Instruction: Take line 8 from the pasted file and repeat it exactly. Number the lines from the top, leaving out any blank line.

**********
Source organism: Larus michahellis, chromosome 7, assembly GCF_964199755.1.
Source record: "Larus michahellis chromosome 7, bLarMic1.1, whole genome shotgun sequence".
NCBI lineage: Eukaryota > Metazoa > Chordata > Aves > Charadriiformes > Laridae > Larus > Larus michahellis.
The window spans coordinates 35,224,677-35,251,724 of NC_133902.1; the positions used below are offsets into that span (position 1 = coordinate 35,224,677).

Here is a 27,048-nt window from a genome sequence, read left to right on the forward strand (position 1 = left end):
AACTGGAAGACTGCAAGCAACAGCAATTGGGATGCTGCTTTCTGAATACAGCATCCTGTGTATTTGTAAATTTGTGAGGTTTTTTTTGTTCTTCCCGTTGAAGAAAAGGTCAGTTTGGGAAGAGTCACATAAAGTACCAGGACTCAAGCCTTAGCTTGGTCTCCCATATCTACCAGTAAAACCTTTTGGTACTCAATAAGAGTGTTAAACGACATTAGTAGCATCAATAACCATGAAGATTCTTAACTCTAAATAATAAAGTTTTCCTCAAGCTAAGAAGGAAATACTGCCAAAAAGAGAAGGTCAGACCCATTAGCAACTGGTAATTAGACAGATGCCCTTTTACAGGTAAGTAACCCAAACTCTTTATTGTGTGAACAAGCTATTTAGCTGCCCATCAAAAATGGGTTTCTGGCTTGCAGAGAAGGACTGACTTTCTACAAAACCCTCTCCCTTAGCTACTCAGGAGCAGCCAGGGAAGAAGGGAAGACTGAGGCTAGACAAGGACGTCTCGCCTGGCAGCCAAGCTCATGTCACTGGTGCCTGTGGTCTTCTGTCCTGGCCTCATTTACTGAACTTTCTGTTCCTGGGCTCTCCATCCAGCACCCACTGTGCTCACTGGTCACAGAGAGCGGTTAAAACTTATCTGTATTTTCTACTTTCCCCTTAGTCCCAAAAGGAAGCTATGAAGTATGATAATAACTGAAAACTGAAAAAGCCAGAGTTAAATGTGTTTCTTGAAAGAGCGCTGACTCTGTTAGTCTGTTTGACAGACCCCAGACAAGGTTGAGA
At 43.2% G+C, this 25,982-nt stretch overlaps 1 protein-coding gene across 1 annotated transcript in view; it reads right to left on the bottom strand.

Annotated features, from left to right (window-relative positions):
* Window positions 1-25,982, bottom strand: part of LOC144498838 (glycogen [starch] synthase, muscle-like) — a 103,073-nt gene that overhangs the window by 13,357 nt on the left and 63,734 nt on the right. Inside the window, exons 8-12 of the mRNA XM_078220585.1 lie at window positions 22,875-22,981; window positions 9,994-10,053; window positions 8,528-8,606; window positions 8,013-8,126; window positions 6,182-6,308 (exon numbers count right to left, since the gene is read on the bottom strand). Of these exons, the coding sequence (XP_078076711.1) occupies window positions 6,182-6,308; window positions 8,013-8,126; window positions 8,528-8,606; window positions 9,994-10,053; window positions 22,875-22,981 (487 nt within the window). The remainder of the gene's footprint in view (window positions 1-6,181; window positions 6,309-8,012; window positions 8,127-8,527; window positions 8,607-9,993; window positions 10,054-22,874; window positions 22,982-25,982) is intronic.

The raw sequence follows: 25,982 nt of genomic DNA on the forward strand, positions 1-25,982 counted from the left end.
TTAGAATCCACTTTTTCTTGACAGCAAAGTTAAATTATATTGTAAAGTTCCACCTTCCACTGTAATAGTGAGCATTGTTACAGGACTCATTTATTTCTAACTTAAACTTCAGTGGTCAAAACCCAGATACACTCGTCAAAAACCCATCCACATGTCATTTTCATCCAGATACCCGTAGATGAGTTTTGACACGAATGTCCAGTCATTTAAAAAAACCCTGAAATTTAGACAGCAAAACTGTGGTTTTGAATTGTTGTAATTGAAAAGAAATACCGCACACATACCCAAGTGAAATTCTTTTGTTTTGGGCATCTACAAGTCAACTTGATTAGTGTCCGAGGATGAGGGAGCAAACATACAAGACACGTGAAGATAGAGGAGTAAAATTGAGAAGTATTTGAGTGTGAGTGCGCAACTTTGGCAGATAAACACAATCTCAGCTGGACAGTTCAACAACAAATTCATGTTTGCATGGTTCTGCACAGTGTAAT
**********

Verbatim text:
Annotated features, from left to right (window-relative positions):